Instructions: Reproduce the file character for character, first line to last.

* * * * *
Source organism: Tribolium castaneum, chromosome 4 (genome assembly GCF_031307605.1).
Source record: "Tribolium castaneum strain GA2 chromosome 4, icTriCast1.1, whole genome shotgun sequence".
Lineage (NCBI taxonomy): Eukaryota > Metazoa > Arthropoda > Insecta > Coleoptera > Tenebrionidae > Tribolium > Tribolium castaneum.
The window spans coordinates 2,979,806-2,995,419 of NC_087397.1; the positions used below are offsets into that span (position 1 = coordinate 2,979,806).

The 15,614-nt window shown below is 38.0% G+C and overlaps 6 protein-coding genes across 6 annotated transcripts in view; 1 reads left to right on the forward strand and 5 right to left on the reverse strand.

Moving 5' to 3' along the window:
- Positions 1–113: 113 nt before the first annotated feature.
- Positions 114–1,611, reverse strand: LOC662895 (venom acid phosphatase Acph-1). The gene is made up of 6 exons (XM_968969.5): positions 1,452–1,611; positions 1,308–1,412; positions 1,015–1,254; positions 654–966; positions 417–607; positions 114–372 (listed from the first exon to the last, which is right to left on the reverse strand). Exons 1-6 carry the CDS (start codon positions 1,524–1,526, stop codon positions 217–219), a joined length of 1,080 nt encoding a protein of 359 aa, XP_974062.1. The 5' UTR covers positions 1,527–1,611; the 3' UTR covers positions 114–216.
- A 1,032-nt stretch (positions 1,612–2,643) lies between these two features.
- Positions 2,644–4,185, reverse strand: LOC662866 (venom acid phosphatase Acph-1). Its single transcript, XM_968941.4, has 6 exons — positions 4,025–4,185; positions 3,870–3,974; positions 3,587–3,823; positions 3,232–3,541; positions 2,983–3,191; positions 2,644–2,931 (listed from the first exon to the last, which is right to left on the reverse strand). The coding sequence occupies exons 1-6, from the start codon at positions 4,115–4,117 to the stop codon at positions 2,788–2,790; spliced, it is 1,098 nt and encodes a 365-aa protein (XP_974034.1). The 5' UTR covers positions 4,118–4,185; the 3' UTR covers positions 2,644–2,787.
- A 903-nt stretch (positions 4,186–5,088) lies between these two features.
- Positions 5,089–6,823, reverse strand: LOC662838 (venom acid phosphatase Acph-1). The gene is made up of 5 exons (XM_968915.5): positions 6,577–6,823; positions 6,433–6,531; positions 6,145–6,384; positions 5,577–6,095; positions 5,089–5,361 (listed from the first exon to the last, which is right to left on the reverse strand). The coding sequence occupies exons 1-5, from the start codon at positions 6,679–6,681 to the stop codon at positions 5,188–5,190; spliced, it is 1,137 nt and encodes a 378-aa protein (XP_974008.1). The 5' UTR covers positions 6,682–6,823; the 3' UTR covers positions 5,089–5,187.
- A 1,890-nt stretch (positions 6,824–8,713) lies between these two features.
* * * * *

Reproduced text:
Source organism: Tribolium castaneum, chromosome 4 (genome assembly GCF_031307605.1).
Source record: "Tribolium castaneum strain GA2 chromosome 4, icTriCast1.1, whole genome shotgun sequence".
Lineage (NCBI taxonomy): Eukaryota > Metazoa > Arthropoda > Insecta > Coleoptera > Tenebrionidae > Tribolium > Tribolium castaneum.
The window spans coordinates 2,979,806-2,995,419 of NC_087397.1; the positions used below are offsets into that span (position 1 = coordinate 2,979,806).

The 15,614-nt window shown below is 38.0% G+C and overlaps 6 protein-coding genes across 6 annotated transcripts in view; 1 reads left to right on the forward strand and 5 right to left on the reverse strand.

Moving 5' to 3' along the window:
- Positions 1–113: 113 nt before the first annotated feature.
- Positions 114–1,611, reverse strand: LOC662895 (venom acid phosphatase Acph-1). The gene is made up of 6 exons (XM_968969.5): positions 1,452–1,611; positions 1,308–1,412; positions 1,015–1,254; positions 654–966; positions 417–607; positions 114–372 (listed from the first exon to the last, which is right to left on the reverse strand). Exons 1-6 carry the CDS (start codon positions 1,524–1,526, stop codon positions 217–219), a joined length of 1,080 nt encoding a protein of 359 aa, XP_974062.1. The 5' UTR covers positions 1,527–1,611; the 3' UTR covers positions 114–216.
- A 1,032-nt stretch (positions 1,612–2,643) lies between these two features.
- Positions 2,644–4,185, reverse strand: LOC662866 (venom acid phosphatase Acph-1). Its single transcript, XM_968941.4, has 6 exons — positions 4,025–4,185; positions 3,870–3,974; positions 3,587–3,823; positions 3,232–3,541; positions 2,983–3,191; positions 2,644–2,931 (listed from the first exon to the last, which is right to left on the reverse strand). The coding sequence occupies exons 1-6, from the start codon at positions 4,115–4,117 to the stop codon at positions 2,788–2,790; spliced, it is 1,098 nt and encodes a 365-aa protein (XP_974034.1). The 5' UTR covers positions 4,118–4,185; the 3' UTR covers positions 2,644–2,787.
- A 903-nt stretch (positions 4,186–5,088) lies between these two features.
- Positions 5,089–6,823, reverse strand: LOC662838 (venom acid phosphatase Acph-1). The gene is made up of 5 exons (XM_968915.5): positions 6,577–6,823; positions 6,433–6,531; positions 6,145–6,384; positions 5,577–6,095; positions 5,089–5,361 (listed from the first exon to the last, which is right to left on the reverse strand). The coding sequence occupies exons 1-5, from the start codon at positions 6,679–6,681 to the stop codon at positions 5,188–5,190; spliced, it is 1,137 nt and encodes a 378-aa protein (XP_974008.1). The 5' UTR covers positions 6,682–6,823; the 3' UTR covers positions 5,089–5,187.
- A 1,890-nt stretch (positions 6,824–8,713) lies between these two features.